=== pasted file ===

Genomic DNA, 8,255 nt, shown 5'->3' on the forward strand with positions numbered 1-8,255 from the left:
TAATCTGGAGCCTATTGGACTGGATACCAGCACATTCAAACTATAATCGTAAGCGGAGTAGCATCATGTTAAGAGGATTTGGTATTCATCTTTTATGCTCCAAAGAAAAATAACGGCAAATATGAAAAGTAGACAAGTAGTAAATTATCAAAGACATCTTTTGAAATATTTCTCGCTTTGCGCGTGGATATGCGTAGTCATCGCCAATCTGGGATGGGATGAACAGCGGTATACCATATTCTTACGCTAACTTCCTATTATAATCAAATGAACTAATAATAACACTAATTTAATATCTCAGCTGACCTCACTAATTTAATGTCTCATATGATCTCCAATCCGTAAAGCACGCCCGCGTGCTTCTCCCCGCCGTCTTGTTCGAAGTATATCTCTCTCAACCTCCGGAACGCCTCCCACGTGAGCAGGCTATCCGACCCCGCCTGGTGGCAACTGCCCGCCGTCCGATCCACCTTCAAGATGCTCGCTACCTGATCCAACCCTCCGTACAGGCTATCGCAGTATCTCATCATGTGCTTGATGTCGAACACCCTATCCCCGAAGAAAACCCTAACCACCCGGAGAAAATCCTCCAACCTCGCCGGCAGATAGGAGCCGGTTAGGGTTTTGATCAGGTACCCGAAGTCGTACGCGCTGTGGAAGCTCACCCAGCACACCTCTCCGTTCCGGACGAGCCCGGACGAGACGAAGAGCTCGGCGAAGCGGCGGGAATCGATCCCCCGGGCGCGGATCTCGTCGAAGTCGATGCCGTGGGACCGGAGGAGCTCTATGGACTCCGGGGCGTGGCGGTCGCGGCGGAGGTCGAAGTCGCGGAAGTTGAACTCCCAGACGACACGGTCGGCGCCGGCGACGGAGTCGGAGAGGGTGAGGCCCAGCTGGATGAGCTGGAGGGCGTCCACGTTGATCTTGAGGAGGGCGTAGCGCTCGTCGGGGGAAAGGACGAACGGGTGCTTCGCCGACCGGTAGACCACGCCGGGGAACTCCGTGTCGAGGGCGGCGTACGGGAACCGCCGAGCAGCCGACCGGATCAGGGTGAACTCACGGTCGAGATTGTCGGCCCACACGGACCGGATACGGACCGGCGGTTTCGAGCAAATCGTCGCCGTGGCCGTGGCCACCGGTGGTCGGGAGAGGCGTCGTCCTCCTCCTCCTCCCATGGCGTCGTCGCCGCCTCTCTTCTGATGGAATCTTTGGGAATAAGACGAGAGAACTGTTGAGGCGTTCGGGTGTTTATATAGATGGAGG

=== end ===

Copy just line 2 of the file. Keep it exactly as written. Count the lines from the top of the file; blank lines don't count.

TAATCTGGAGCCTATTGGACTGGATACCAGCACATTCAAACTATAATCGTAAGCGGAGTAGCATCATGTTAAGAGGATTTGGTATTCATCTTTTATGCTCCAAAGAAAAATAACGGCAAATATGAAAAGTAGACAAGTAGTAAATTATCAAAGACATCTTTTGAAATATTTCTCGCTTTGCGCGTGGATATGCGTAGTCATCGCCAATCTGGGATGGGATGAACAGCGGTATACCATATTCTTACGCTAACTTCCTATTATAATCAAATGAACTAATAATAACACTAATTTAATATCTCAGCTGACCTCACTAATTTAATGTCTCATATGATCTCCAATCCGTAAAGCACGCCCGCGTGCTTCTCCCCGCCGTCTTGTTCGAAGTATATCTCTCTCAACCTCCGGAACGCCTCCCACGTGAGCAGGCTATCCGACCCCGCCTGGTGGCAACTGCCCGCCGTCCGATCCACCTTCAAGATGCTCGCTACCTGATCCAACCCTCCGTACAGGCTATCGCAGTATCTCATCATGTGCTTGATGTCGAACACCCTATCCCCGAAGAAAACCCTAACCACCCGGAGAAAATCCTCCAACCTCGCCGGCAGATAGGAGCCGGTTAGGGTTTTGATCAGGTACCCGAAGTCGTACGCGCTGTGGAAGCTCACCCAGCACACCTCTCCGTTCCGGACGAGCCCGGACGAGACGAAGAGCTCGGCGAAGCGGCGGGAATCGATCCCCCGGGCGCGGATCTCGTCGAAGTCGATGCCGTGGGACCGGAGGAGCTCTATGGACTCCGGGGCGTGGCGGTCGCGGCGGAGGTCGAAGTCGCGGAAGTTGAACTCCCAGACGACACGGTCGGCGCCGGCGACGGAGTCGGAGAGGGTGAGGCCCAGCTGGATGAGCTGGAGGGCGTCCACGTTGATCTTGAGGAGGGCGTAGCGCTCGTCGGGGGAAAGGACGAACGGGTGCTTCGCCGACCGGTAGACCACGCCGGGGAACTCCGTGTCGAGGGCGGCGTACGGGAACCGCCGAGCAGCCGACCGGATCAGGGTGAACTCACGGTCGAGATTGTCGGCCCACACGGACCGGATACGGACCGGCGGTTTCGAGCAAATCGTCGCCGTGGCCGTGGCCACCGGTGGTCGGGAGAGGCGTCGTCCTCCTCCTCCTCCCATGGCGTCGTCGCCGCCTCTCTTCTGATGGAATCTTTGGGAATAAGACGAGAGAACTGTTGAGGCGTTCGGGTGTTTATATAGATGGAGG